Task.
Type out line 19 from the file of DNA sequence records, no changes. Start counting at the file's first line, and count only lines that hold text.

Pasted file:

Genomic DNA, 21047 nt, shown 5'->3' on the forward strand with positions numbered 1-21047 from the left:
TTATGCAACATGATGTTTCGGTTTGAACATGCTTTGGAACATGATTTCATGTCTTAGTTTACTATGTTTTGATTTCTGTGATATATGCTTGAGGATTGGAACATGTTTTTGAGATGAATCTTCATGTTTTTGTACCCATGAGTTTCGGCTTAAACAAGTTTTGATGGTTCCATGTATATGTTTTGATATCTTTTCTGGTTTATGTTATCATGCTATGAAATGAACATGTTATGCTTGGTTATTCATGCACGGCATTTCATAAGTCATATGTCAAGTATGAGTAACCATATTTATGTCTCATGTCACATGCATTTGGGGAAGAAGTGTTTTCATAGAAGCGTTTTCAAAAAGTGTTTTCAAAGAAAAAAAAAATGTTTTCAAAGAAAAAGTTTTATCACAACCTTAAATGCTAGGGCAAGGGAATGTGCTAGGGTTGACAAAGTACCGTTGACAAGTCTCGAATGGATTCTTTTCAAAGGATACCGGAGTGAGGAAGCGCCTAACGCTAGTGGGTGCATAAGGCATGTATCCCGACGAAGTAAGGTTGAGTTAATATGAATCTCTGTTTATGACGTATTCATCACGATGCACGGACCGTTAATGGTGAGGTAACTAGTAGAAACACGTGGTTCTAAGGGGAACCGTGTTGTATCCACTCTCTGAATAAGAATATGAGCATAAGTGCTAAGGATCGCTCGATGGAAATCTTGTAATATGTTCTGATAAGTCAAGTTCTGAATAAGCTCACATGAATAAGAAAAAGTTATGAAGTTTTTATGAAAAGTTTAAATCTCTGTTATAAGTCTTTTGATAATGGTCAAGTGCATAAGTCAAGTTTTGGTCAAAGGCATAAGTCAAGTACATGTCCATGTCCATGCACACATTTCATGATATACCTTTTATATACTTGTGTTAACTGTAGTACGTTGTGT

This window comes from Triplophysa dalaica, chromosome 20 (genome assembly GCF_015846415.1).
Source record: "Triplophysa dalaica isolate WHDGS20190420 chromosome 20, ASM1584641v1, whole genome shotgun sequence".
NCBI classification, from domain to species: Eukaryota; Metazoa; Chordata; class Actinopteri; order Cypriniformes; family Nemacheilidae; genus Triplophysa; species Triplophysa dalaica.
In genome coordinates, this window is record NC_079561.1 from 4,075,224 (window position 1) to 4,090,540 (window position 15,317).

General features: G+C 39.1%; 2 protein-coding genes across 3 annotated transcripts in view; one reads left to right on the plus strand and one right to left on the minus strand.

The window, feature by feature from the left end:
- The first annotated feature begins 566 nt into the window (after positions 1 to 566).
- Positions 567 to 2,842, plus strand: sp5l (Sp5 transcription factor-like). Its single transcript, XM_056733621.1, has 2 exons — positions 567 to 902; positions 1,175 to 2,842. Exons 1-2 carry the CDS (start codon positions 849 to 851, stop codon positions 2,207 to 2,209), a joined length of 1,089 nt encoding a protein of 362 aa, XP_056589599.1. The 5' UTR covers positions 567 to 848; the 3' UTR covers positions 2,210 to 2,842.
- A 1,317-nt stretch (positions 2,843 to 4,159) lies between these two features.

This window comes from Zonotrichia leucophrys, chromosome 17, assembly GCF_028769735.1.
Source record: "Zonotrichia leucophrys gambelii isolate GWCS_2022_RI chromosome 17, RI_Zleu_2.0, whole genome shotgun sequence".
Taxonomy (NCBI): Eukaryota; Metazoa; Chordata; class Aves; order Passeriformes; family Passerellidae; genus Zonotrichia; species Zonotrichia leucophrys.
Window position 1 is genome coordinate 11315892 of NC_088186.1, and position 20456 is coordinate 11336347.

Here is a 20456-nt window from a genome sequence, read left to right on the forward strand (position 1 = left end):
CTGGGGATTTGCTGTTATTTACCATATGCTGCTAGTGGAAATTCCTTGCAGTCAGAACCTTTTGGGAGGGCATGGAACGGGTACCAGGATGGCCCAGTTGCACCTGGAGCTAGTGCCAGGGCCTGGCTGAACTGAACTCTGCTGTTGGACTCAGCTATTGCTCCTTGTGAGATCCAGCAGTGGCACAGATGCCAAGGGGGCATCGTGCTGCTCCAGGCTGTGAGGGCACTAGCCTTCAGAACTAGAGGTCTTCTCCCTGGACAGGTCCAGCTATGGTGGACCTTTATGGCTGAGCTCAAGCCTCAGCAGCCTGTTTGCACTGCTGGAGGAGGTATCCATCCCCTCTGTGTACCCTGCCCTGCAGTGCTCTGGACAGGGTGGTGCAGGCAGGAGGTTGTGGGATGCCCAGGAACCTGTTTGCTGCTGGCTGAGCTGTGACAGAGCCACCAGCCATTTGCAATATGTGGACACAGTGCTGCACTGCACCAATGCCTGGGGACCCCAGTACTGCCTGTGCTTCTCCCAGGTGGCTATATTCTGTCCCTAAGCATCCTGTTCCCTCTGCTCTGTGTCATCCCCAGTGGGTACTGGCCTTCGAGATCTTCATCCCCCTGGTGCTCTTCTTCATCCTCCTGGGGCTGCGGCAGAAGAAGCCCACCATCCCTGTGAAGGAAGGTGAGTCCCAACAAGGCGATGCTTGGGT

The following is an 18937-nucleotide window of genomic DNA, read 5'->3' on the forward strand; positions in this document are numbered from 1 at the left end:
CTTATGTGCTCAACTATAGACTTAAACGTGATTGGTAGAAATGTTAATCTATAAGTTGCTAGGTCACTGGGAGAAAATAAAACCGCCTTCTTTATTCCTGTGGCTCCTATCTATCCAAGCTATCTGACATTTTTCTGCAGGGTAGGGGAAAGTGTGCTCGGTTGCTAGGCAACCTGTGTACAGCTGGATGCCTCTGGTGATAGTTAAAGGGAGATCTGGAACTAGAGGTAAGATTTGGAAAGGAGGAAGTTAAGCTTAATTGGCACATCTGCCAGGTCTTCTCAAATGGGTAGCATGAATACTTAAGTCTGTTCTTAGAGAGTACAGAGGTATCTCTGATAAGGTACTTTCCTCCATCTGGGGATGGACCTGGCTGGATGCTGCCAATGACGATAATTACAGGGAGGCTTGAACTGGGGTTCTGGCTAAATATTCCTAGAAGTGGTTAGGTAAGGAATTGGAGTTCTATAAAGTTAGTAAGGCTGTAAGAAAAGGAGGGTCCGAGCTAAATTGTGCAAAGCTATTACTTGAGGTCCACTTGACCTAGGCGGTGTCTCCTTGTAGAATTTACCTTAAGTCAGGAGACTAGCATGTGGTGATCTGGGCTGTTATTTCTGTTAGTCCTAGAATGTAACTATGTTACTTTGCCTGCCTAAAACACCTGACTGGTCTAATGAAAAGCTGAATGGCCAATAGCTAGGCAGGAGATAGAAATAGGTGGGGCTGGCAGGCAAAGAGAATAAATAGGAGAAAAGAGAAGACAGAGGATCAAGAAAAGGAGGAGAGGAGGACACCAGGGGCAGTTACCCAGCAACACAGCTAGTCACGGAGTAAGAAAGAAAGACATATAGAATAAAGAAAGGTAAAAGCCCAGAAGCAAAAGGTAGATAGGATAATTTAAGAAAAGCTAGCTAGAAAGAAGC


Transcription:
CTTATGTGCTCAACTATAGACTTAAACGTGATTGGTAGAAATGTTAATCTATAAGTTGCTAGGTCACTGGGAGAAAATAAAACCGCCTTCTTTATTCCTGTGGCTCCTATCTATCCAAGCTATCTGACATTTTTCTGCAGGGTAGGGGAAAGTGTGCTCGGTTGCTAGGCAACCTGTGTACAGCTGGATGCCTCTGGTGATAGTTAAAGGGAGATCTGGAACTAGAGGTAAGATTTGGAAAGGAGGAAGTTAAGCTTAATTGGCACATCTGCCAGGTCTTCTCAAATGGGTAGCATGAATACTTAAGTCTGTTCTTAGAGAGTACAGAGGTATCTCTGATAAGGTACTTTCCTCCATCTGGGGATGGACCTGGCTGGATGCTGCCAATGACGATAATTACAGGGAGGCTTGAACTGGGGTTCTGGCTAAATATTCCTAGAAGTGGTTAGGTAAGGAATTGGAGTTCTATAAAGTTAGTAAGGCTGTAAGAAAAGGAGGGTCCGAGCTAAATTGTGCAAAGCTATTACTTGAGGTCCACTTGACCTAGGCGGTGTCTCCTTGTAGAATTTACCTTAAGTCAGGAGACTAGCATGTGGTGATCTGGGCTGTTATTTCTGTTAGTCCTAGAATGTAACTATGTTACTTTGCCTGCCTAAAACACCTGACTGGTCTAATGAAAAGCTGAATGGCCAATAGCTAGGCAGGAGATAGAAATAGGTGGGGCTGGCAGGCAAAGAGAATAAATAGGAGAAAAGAGAAGACAGAGGATCAAGAAAAGGAGGAGAGGAGGACACCAGGGGCAGTTACCCAGCAACACAGCTAGTCACGGAGTAAGAAAGAAAGACATATAGAATAAAGAAAGGTAAAAGCCCAGAAGCAAAAGGTAGATAGGATAATTTAAGAAAAGCTAGCTAGAAAGAAGC